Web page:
To an outsider, Mumbai’s most ambitious metro railway project – the 33.5-km underground Metro 3 – appears to be full of promise. Construction of the line from Colaba in South Mumbai to the northern suburb of Seepz is underway, with an aim of easing rail and road congestion in a burgeoning metropolis.

But for many Mumbai citizens living along the Metro 3 route, the Rs 23,136-crore project has turned out to be a nightmare. The construction has faced legal opposition from citizen groups since it started in 2015. The latest to join the protests is the small Parsi Zoroastrian community of South Mumbai. Members of the community have moved the Bombay High Court against plans to bore tunnels under two of their sacred fire temples. At a hearing on May 23, the court ordered the Mumbai Metro Rail Corporation Limited – the agency building Metro 3 – to hear them out.

Hurting religious sentiments are just one of the many objections Metro 3 faces as it struggles to complete work by 2021. All along its route, citizens have complained about displacement and rehabilitation, the safety of their buildings, noise pollution, tree-felling and the violation of environmental norms. takes a look at three cases where citizens have gone to court against the Mumbai Metro Rail Corporation Limited and its Metro 3 project.

The Metro 3 route, as shown on the MMRC website.

Sleepless nights, deafening days

At the southern tip of Mumbai, the Metro 3 route begins in the affluent neighbourhood of Cuffe Parade, where loud drilling and occasional explosions can be heard all through the day.

Construction work in this area began towards the end of 2016, a few months before residents realised that the metro authorities were cutting dozens of trees in local parks. In February 2017, a group of residents filed a writ petition in the Bombay High Court seeking a stay on tree-cutting. But in May that year, the court allowed the corporation to go ahead with licensed tree-cutting for the sake of arriving at a “middle ground” in the case of development projects.

After a year of intense construction activity, that case is now moot. But one Cuffe Parade petitioner, lawyer Robin Jaisinghani, fought another case against the corporation. In August, he moved the High Court against the relentless and loud noise of machinery used at the construction site, which is barely 50 metres from his the gate of his building. He complained that the noise often crossed 100 decibels – way above the permissible limit – and disturbed residents not just during the day but through most of the night.

“My young daughters could not get sleep before school. And every time I tried to complain at the local Metro 3 office, they would threaten to beat me up,” said Jaisinghani, who demanded Rs 10,000 a day in compensation for each family member affected by the noise. The court responded to his petition immediately, ordering the corporation to stop construction from 10 pm to 6 am.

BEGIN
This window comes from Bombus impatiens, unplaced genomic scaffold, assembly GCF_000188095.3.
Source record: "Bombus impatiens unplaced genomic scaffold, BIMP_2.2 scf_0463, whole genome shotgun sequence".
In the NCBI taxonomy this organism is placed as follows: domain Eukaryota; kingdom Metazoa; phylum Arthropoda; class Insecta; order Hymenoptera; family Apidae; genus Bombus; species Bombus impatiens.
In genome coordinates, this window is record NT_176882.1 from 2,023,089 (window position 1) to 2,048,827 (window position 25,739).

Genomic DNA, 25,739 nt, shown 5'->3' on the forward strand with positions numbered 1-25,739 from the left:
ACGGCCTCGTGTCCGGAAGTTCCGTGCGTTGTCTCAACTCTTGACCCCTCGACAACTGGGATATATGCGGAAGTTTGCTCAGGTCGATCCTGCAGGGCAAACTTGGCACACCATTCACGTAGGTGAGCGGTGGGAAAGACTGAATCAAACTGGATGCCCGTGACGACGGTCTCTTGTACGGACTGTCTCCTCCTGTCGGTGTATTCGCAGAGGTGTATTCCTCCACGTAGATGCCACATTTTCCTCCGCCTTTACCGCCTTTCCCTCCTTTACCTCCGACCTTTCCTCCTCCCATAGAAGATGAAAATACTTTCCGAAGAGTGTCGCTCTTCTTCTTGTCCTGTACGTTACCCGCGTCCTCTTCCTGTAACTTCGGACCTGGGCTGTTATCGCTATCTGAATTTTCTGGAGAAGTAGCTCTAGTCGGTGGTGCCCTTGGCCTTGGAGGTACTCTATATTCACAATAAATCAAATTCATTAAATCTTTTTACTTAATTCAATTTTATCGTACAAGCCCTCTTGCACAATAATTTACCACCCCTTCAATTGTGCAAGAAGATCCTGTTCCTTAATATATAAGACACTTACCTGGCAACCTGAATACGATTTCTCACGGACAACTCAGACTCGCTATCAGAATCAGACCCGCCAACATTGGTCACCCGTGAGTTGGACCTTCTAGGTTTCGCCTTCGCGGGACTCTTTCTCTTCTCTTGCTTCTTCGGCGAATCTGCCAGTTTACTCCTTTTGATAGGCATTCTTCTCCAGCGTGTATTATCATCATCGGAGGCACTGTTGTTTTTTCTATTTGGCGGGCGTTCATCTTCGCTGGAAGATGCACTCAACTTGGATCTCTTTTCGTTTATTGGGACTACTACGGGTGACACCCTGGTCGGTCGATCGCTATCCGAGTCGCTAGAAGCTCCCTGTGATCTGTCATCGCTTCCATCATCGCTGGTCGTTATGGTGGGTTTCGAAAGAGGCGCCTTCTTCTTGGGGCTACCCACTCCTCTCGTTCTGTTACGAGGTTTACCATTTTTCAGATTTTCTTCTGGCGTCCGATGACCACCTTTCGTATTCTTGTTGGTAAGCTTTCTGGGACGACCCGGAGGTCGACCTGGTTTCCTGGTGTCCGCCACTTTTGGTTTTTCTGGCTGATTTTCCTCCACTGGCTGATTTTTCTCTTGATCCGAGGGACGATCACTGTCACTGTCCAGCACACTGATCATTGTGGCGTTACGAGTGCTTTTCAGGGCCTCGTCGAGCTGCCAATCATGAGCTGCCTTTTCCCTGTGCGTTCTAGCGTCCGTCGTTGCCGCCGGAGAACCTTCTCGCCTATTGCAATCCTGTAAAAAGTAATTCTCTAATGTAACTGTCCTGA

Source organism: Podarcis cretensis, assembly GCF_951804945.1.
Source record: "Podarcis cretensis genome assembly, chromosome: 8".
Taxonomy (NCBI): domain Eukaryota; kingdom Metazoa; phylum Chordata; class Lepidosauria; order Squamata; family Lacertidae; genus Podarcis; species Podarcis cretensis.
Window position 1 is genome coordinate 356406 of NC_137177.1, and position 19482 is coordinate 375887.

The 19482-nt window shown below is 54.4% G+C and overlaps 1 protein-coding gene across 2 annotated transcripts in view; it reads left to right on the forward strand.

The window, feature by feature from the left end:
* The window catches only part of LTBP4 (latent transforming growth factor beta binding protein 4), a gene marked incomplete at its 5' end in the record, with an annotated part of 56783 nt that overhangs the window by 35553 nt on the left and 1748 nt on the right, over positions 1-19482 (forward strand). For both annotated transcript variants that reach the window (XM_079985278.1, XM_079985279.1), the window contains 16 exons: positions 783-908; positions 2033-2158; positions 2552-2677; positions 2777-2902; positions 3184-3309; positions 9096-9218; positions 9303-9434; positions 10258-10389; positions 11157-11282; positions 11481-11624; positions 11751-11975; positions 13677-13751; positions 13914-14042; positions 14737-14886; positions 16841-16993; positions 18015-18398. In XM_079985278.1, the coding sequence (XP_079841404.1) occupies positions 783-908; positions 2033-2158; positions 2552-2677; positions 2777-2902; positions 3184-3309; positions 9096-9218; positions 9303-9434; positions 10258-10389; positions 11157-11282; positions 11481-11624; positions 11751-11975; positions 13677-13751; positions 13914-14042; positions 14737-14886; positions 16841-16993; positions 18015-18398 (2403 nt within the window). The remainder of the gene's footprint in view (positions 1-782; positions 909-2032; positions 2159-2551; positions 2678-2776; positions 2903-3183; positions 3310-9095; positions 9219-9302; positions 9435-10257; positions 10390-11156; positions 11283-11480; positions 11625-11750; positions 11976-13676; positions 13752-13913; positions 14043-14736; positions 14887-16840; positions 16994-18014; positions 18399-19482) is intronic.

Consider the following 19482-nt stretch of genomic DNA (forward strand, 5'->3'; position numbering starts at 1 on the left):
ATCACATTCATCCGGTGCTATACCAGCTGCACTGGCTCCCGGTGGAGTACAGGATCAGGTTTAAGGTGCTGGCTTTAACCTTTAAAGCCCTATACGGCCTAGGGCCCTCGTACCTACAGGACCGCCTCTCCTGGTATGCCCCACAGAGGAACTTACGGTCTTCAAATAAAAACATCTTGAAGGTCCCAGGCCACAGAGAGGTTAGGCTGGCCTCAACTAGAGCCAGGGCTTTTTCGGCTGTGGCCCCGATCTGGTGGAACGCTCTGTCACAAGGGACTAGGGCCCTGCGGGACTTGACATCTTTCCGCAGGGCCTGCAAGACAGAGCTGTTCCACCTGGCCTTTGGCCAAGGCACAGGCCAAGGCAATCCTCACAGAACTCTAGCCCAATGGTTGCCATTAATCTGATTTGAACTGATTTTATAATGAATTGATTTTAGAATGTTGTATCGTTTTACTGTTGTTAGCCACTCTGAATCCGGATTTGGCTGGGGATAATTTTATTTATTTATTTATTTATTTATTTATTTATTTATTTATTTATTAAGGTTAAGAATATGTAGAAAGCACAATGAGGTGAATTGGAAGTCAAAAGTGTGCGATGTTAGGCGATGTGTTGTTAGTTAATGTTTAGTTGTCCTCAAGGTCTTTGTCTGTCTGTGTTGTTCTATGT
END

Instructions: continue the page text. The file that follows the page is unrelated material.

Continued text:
But 10 months on, Jaisinghani claims the corporation workers are following the court order only partially. “Violations continue even today,” he said. “On some days, work goes on till midnight. And even during the day, when noise levels are not allowed to cross 55 decibels by law, the construction noise goes up to 80 or 90 decibels.” Jaisinghani has had to replace his windows with soundproof panes.

Jaisinghani is not the only one to protest the din caused by the metro construction. A number of citizens across the city, including activist Sumaira Abdulali, have filed petitions in the High Court seeking relief from the noise pollution. At one hearing on April 18, the court ordered the police to conduct noise level tests at various spots along the Metro 3 route to check for violations. Despite the order, residents continue to complain of violations in the noise norms and the sleepless nights they cause.

Residents along the Metro 3 route complain of the noise from relentless drilling and occasional explosions through the day. (Credit: HT)

Parsi petition

Also along the Metro 3 route is the densely populated Jagannath Shankar Seth Road that runs from Kalbadevi to Girgaum, where residents are anxious about the safety of their old buildings. Kalbadevi and Girgaum are two of South Mumbai’s oldest residential neighbourhoods, with a mix of middle and lower middle-class Maharashtrian and Gujarati residents. The Metro 3 route will run right under JSS Road, with tunnels slated to go under several residential buildings and places of worship.

The Mumbai Metro Rail Corporation Limited surveyed 348 buildings along JSS Road around two years ago and found the structural weaknesses of 85 to be “severe” or “very severe”, the Times of India reported. Despite this, the metro authorities have given residents only oral assurances that their safety will be ensured during the construction, said structural engineer Jamshed Sukhadwalla.

“More than a year ago I told the MMRC authorities in meetings that most buildings on this road are too old to withstand the tunnelling work, but they simply said the buildings will be safe and we should not worry,” said Sukhadwalla, who has an office in a Kalbadevi building. “They still maintain that stand, but they never give anything in writing.”

What has angered Sukhadwalla and other residents of Kalbadevi even more is the corporation’s response to an accident at the 100-year-old Jer Mahal building. On April 21, a portion of the building’s third floor caved in and concrete slabs fell all the way to the first floor, injuring one woman. Residents blamed it on vibrations caused by tunnelling work. But the corporation denied this, claiming that its tunnel boring machines were a considerable distance away from the building and had not been in operation for a few days.